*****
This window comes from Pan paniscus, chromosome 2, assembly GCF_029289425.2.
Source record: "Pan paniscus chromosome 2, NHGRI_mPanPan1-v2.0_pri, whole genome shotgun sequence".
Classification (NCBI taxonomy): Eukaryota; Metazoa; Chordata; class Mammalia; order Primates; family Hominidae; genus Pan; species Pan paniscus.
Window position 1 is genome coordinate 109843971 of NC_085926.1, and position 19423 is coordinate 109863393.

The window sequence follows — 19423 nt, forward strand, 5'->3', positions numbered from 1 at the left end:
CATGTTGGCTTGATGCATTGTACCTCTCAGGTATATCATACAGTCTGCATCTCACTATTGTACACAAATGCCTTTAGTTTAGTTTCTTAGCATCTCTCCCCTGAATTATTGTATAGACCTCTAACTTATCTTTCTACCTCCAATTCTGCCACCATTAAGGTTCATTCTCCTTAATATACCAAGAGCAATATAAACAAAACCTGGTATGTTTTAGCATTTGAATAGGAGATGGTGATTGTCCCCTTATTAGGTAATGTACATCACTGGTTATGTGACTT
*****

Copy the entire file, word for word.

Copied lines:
This window comes from Pan paniscus, chromosome 2, assembly GCF_029289425.2.
Source record: "Pan paniscus chromosome 2, NHGRI_mPanPan1-v2.0_pri, whole genome shotgun sequence".
Classification (NCBI taxonomy): Eukaryota; Metazoa; Chordata; class Mammalia; order Primates; family Hominidae; genus Pan; species Pan paniscus.
Window position 1 is genome coordinate 109843971 of NC_085926.1, and position 19423 is coordinate 109863393.

The window sequence follows — 19423 nt, forward strand, 5'->3', positions numbered from 1 at the left end:
CATGTTGGCTTGATGCATTGTACCTCTCAGGTATATCATACAGTCTGCATCTCACTATTGTACACAAATGCCTTTAGTTTAGTTTCTTAGCATCTCTCCCCTGAATTATTGTATAGACCTCTAACTTATCTTTCTACCTCCAATTCTGCCACCATTAAGGTTCATTCTCCTTAATATACCAAGAGCAATATAAACAAAACCTGGTATGTTTTAGCATTTGAATAGGAGATGGTGATTGTCCCCTTATTAGGTAATGTACATCACTGGTTATGTGACTT